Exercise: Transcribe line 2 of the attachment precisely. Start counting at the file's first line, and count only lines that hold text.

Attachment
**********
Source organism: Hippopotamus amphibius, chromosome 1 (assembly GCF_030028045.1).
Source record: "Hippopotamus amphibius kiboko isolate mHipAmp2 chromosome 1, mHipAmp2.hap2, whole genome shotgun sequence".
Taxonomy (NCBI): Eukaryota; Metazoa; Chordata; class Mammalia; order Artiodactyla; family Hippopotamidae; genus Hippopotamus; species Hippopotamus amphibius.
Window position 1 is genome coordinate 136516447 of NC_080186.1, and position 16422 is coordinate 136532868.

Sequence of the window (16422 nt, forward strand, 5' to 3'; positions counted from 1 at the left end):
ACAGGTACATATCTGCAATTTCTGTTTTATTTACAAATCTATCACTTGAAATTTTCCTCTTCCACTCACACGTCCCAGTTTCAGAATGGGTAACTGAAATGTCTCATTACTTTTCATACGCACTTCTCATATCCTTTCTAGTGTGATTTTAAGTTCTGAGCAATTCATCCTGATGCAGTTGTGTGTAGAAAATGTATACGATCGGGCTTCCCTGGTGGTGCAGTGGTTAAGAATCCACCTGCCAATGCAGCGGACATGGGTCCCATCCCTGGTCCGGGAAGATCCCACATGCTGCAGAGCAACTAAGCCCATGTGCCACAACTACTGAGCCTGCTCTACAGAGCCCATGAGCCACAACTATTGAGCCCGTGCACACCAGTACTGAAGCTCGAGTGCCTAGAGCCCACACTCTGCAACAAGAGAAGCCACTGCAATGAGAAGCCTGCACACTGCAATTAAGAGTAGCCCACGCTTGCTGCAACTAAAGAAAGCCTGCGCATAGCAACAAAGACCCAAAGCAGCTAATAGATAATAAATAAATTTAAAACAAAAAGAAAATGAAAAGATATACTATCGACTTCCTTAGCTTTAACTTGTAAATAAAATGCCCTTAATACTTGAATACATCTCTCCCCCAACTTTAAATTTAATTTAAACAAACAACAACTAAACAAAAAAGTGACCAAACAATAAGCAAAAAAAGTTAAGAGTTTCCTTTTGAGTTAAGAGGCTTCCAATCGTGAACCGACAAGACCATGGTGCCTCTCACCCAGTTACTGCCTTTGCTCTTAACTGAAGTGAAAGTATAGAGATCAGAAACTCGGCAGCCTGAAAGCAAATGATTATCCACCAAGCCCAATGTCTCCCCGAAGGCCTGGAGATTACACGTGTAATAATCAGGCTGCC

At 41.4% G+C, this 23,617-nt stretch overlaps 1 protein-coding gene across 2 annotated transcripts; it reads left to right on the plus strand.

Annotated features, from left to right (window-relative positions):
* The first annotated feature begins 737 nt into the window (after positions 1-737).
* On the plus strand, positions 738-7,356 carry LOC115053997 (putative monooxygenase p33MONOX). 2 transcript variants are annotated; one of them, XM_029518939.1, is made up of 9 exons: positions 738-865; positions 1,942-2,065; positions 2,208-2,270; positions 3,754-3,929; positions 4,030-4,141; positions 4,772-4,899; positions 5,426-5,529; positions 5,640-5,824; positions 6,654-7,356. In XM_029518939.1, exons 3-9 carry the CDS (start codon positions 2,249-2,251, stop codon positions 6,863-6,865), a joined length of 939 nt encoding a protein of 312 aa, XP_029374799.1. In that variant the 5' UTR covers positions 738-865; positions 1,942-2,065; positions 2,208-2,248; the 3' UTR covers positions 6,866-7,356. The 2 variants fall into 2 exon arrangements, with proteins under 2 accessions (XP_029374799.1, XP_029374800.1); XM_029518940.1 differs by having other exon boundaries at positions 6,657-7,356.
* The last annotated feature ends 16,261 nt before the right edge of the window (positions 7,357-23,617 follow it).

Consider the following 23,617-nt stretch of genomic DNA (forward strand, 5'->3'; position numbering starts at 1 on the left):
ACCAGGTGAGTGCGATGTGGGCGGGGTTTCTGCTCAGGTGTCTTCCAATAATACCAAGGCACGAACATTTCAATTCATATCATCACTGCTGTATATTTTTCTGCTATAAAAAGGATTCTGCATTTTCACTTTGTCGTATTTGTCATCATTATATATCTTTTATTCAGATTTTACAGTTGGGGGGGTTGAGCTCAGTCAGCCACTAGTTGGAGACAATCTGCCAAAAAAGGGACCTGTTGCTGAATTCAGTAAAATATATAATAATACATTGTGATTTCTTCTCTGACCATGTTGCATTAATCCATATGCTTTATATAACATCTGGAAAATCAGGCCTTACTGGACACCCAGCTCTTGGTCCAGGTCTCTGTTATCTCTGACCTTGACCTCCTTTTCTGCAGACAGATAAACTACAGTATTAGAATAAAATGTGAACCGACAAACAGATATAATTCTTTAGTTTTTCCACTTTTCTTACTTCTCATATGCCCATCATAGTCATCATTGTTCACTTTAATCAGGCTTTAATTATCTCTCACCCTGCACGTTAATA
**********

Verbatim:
Source record: "Hippopotamus amphibius kiboko isolate mHipAmp2 chromosome 1, mHipAmp2.hap2, whole genome shotgun sequence".